The past contains stories that are complex and messy, heavy and painful. Nevertheless, it is the obligation of the historian to talk about these crucial topics and make them accessible to people far beyond the university.
This is the driving mantra of Dr. Richard Mizelle, Associate Professor of History at the University of Houston and scholar of race, medicine, and disasters, both environmental and manmade. During his interview with Dr. Wes Jackson, recorded on December 17, 2020, Dr. Mizelle advocates for getting into good trouble. Whether discussing lead poisoning or diabetes, floods or hurricanes, or even the ongoing COVID-19 pandemic, Dr. Mizelle argues that people - from general audiences to medical professionals - need help in understanding how history informs their lives. He talks about the public erasure of African American stories, memory, and experiences due to systemic racism, but also how this “ignorance-making” can be confronted by embracing “different ways of knowing,” creatively examining music and historical fiction as archival records, and simply engaging in tough conversations about health crises and how biases and barriers can shape the well-being of a person.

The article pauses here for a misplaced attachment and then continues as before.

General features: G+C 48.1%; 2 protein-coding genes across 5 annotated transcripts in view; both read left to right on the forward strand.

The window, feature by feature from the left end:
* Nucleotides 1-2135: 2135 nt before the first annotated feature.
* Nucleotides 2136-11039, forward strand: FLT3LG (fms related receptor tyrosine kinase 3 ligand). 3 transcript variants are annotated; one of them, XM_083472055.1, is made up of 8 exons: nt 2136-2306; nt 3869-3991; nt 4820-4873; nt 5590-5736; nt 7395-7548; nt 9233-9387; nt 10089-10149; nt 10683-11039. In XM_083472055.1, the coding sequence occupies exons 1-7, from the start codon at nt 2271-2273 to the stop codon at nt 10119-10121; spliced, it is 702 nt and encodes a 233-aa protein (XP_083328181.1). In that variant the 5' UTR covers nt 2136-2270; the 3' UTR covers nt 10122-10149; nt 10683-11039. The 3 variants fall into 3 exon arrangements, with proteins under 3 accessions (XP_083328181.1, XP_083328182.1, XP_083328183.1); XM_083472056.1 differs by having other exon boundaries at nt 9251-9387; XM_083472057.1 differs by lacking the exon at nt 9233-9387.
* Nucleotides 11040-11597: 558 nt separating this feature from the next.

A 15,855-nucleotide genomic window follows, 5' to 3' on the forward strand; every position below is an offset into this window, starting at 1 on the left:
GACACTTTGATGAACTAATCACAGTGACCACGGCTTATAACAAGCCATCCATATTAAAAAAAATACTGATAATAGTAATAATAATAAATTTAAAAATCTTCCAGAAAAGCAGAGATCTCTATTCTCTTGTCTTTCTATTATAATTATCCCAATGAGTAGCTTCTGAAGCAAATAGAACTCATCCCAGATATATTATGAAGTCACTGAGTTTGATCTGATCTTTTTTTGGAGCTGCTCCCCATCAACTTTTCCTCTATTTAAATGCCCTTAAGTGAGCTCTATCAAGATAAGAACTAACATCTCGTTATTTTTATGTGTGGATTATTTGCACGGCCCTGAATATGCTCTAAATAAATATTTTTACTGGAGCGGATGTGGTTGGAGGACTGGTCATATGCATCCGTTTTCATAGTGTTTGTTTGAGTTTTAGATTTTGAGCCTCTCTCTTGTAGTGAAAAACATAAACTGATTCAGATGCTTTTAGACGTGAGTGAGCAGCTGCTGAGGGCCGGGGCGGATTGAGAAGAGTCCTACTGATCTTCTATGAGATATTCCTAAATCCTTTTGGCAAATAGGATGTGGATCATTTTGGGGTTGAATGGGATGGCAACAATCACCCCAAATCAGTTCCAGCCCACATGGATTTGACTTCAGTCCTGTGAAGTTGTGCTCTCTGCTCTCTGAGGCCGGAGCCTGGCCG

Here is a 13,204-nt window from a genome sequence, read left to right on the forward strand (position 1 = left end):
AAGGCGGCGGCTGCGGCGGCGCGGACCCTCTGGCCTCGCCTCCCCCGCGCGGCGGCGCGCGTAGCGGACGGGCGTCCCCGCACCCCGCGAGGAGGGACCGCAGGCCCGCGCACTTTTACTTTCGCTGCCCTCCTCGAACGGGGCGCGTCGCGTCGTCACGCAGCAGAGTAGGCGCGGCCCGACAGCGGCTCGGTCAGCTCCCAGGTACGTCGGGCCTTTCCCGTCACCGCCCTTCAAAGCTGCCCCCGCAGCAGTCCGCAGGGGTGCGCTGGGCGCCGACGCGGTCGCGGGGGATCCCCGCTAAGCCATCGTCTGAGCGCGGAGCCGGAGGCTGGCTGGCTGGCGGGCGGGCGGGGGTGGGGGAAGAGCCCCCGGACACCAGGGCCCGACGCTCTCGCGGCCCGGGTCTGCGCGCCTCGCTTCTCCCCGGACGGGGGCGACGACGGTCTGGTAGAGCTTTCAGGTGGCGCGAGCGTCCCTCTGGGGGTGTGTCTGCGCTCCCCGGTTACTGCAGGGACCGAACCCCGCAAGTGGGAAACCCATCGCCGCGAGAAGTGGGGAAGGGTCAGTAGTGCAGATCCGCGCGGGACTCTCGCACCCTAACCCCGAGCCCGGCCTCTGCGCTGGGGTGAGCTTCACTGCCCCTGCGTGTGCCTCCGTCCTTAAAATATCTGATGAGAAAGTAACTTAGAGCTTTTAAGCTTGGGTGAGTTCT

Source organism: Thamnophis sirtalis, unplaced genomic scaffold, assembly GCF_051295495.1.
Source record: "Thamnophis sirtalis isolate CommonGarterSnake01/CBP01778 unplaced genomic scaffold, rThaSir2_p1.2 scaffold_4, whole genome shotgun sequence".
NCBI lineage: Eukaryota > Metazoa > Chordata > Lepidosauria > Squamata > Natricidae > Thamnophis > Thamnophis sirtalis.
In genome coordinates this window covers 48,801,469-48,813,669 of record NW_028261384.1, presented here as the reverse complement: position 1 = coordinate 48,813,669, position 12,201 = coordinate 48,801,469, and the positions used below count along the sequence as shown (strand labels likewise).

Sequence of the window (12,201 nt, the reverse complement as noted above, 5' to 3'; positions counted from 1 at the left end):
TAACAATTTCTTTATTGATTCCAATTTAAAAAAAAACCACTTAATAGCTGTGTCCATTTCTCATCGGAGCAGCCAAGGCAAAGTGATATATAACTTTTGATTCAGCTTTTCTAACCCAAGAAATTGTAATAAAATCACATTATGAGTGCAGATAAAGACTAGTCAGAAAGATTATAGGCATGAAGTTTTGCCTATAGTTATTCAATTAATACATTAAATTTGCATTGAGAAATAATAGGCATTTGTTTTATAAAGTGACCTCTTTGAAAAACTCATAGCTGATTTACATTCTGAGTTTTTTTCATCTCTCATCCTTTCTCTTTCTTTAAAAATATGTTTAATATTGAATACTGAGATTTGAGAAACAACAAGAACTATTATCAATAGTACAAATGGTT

For more on Dr. MIzelle: